Brockovich was brought in by some of the parents who scoffed at the conversion disorder diagnosis, which has its origins in the late 19th century Freudian concept of “hysteria,” in which patients, most often young women, supposedly convert mental trauma into physical symptoms. When that happens to several members of a group at once, it is called mass hysteria, or in modern parlance, a mass psychogenic event. (Based on research for our 2010 book, “The Age of Autism,” we believe the illness doesn’t really exist. See “The Crazy History of Conversion Disorder.”)
Conversion disorder is often described as a diagnosis of exclusion, in which physical causes are methodically ruled out first. Strikingly, Tundra, the pesticide sprayed on the field, has been shown to cause symptoms in animals that parallel those suffered by the girls, who in addition to tics had trouble walking and standing and suffered breathing problems, strange sensations, seizures and blackouts.
Bifenthrin, the active chemical in the pesticide, was banned in Europe until last week because of safety concerns.
When fed to rats at high doses, symptoms included “tremors, clonic [rapid muscle contraction/relaxation] convulsions, twitching, incoordination, staggered gait, splayed hind limbs, atypical posture,” according to a Technical Fact Sheet from the National Pesticide Information Center.
Bifenthrin and other high-tech pesticides have been cited as possible culprits in the collapse of bee colonies around the country. In a well-known study, a California researcher found that flea-killing pet shampoos containing pyrethrins – the class of chemicals to which bifenthrin belongs – might be linked to a risk of autism when handled by pregnant mothers.
None of that means the crop-dusting on September 22 caused any of the tic disorders, and federal regulators and the chemicals’ manufacturer say it is much safer than earlier generations of pesticides such as DDT. But the incident points to a very active pesticide-application program at the same time and place as the tic outbreak, and raises questions about why current pesticides—which are designed to disrupt the chemical and neurological functions of living things -- were not considered.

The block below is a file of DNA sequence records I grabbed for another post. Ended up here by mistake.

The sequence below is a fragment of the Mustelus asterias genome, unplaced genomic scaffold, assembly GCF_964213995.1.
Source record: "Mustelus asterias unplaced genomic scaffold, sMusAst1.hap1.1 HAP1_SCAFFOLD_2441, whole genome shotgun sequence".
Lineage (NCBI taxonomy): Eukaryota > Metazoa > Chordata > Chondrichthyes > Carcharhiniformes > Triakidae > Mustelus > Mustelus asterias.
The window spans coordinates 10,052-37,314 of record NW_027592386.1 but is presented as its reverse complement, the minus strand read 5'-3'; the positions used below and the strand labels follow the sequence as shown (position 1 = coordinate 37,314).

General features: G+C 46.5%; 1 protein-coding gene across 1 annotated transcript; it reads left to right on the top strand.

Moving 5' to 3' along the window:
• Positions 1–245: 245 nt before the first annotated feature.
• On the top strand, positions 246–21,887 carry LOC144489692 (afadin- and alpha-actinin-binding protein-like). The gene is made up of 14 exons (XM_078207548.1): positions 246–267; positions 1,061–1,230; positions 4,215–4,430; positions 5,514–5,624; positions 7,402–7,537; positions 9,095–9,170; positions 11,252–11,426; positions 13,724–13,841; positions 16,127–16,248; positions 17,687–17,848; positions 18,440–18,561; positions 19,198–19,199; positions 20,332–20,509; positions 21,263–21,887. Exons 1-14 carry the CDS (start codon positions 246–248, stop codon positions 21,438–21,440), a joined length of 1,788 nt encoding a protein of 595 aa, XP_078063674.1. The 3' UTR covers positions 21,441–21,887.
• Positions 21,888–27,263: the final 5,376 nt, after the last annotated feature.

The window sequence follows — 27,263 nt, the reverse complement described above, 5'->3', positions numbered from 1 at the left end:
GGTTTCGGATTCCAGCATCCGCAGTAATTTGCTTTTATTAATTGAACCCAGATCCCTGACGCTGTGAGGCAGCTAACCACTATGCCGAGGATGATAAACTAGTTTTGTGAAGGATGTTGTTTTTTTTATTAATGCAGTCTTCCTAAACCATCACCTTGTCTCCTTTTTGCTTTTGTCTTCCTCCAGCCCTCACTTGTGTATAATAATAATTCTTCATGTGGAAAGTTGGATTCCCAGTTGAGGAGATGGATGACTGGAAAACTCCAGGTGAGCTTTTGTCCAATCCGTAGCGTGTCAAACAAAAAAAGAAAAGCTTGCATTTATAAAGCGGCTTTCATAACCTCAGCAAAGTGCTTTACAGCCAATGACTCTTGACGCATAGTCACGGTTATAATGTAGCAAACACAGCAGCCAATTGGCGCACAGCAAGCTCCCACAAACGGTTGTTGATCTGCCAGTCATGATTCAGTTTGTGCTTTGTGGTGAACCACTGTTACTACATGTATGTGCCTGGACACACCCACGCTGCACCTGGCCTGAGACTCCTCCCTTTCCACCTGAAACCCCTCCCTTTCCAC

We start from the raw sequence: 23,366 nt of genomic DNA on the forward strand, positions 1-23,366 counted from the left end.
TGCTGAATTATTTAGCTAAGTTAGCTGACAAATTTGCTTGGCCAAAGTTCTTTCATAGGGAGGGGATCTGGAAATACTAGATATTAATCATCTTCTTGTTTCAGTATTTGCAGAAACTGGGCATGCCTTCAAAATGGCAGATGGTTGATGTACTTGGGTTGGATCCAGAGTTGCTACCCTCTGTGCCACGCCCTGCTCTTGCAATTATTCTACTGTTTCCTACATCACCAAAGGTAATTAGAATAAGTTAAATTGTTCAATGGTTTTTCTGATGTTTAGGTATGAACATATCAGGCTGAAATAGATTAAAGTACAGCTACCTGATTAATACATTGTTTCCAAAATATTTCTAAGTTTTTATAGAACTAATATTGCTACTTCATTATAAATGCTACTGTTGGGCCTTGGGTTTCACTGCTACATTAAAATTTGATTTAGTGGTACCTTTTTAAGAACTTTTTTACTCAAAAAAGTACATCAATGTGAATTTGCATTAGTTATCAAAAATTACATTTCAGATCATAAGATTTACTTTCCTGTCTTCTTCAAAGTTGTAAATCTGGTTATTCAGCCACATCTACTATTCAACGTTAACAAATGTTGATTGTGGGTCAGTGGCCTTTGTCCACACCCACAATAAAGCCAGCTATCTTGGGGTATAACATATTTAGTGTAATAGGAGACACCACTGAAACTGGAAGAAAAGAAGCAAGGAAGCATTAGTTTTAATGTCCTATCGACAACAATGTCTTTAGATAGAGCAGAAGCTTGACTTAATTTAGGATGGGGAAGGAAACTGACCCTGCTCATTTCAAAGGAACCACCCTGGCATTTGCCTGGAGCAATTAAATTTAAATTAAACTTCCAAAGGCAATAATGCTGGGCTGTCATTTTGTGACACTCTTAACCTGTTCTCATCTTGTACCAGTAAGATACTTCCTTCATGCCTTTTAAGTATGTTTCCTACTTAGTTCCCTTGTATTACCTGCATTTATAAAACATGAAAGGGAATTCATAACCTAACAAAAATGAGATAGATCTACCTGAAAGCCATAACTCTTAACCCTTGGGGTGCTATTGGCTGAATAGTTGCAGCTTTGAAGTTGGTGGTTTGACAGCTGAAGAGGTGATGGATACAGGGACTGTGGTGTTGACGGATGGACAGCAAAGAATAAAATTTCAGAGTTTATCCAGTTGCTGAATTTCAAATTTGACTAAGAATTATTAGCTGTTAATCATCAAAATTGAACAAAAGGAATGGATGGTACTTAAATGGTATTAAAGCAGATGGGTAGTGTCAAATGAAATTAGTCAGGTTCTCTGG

The LeRoy schools’ own report in January seemed to acknowledge the possibility of contamination from adjacent property. It noted that New York State has adopted a Neighbor Notification under which counties can require pesticide users to inform neighboring landowners in advance.
“To date, Genesee County has not adopted a local law to comply with the Neighbor Notification Law,” the school’s report says. “Accordingly, school neighbors are not required to notify the school of any pesticides being used.”
Leader Professional Services tested for DDT, which was banned in the United States in 1972. Small amounts of DDT and its breakdown product, DDE, were detected on two soccer fields at the school, Leader reported, as was another banned pesticide.
“Pesticides were found in the samples taken,” Leader reported, “but such pesticides are no longer in use in the United States as such use has been prohibited. … The levels of same were significantly below the residential use criteria; such detections were not unexpected given the likely previous use of the JHSH site for agricultural purposes.”
In LeRoy, several of the girls whose families rejected the conversion disorder diagnosis obtained independent medical diagnoses that included a post-strep nervous system infection called PANDAS, as well as Lyme Disease. The New Jersey doctor who made several of those diagnoses, Rosario Trifiletti, examined the girls without charge; he said that such infectionsß did not rule out a possible environmental co-factor. One could exacerbate the other and lead to a new clinical syndrome, Trifiletti said.
Dan Olmsted is Editor and Mark Blaxill is Editor at Large of Age of Autism. They are co-authors of “The Age of Autism – Mercury, Medicine, and a Man-made Epidemic. E-mail: Olmsted.firstname.lastname@example.org